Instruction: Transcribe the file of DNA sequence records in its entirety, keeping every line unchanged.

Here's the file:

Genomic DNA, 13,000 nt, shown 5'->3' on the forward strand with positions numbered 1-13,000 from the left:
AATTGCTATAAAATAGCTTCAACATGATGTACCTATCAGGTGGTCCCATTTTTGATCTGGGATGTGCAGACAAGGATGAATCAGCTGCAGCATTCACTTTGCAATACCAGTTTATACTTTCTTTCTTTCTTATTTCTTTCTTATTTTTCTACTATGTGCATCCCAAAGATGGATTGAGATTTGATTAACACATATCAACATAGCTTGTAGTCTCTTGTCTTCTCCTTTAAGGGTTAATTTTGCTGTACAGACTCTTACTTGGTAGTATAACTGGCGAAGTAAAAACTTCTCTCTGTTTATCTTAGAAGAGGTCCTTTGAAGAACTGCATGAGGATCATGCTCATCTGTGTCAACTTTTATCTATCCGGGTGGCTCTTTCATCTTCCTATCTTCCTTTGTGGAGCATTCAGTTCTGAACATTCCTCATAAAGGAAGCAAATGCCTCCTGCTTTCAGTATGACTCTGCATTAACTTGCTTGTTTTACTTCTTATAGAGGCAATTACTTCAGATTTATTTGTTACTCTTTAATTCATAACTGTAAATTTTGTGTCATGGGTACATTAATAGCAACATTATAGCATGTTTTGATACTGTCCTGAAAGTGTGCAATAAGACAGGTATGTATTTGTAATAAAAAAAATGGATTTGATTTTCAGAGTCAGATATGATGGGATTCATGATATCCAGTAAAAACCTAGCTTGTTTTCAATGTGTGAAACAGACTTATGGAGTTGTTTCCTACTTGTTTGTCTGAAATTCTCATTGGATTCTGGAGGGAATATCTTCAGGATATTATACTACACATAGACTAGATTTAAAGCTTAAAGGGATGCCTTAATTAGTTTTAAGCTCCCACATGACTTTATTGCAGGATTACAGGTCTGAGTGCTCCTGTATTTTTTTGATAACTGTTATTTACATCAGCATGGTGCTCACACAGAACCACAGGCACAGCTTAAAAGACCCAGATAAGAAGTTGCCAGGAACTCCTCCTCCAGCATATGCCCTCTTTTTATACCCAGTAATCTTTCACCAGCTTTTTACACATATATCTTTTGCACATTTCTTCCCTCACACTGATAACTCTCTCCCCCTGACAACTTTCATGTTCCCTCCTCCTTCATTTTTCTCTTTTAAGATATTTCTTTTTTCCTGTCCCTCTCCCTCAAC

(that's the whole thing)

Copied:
Genomic DNA, 13,000 nt, shown 5'->3' on the forward strand with positions numbered 1-13,000 from the left:
AATTGCTATAAAATAGCTTCAACATGATGTACCTATCAGGTGGTCCCATTTTTGATCTGGGATGTGCAGACAAGGATGAATCAGCTGCAGCATTCACTTTGCAATACCAGTTTATACTTTCTTTCTTTCTTATTTCTTTCTTATTTTTCTACTATGTGCATCCCAAAGATGGATTGAGATTTGATTAACACATATCAACATAGCTTGTAGTCTCTTGTCTTCTCCTTTAAGGGTTAATTTTGCTGTACAGACTCTTACTTGGTAGTATAACTGGCGAAGTAAAAACTTCTCTCTGTTTATCTTAGAAGAGGTCCTTTGAAGAACTGCATGAGGATCATGCTCATCTGTGTCAACTTTTATCTATCCGGGTGGCTCTTTCATCTTCCTATCTTCCTTTGTGGAGCATTCAGTTCTGAACATTCCTCATAAAGGAAGCAAATGCCTCCTGCTTTCAGTATGACTCTGCATTAACTTGCTTGTTTTACTTCTTATAGAGGCAATTACTTCAGATTTATTTGTTACTCTTTAATTCATAACTGTAAATTTTGTGTCATGGGTACATTAATAGCAACATTATAGCATGTTTTGATACTGTCCTGAAAGTGTGCAATAAGACAGGTATGTATTTGTAATAAAAAAAATGGATTTGATTTTCAGAGTCAGATATGATGGGATTCATGATATCCAGTAAAAACCTAGCTTGTTTTCAATGTGTGAAACAGACTTATGGAGTTGTTTCCTACTTGTTTGTCTGAAATTCTCATTGGATTCTGGAGGGAATATCTTCAGGATATTATACTACACATAGACTAGATTTAAAGCTTAAAGGGATGCCTTAATTAGTTTTAAGCTCCCACATGACTTTATTGCAGGATTACAGGTCTGAGTGCTCCTGTATTTTTTTGATAACTGTTATTTACATCAGCATGGTGCTCACACAGAACCACAGGCACAGCTTAAAAGACCCAGATAAGAAGTTGCCAGGAACTCCTCCTCCAGCATATGCCCTCTTTTTATACCCAGTAATCTTTCACCAGCTTTTTACACATATATCTTTTGCACATTTCTTCCCTCACACTGATAACTCTCTCCCCCTGACAACTTTCATGTTCCCTCCTCCTTCATTTTTCTCTTTTAAGATATTTCTTTTTTCCTGTCCCTCTCCCTCAAC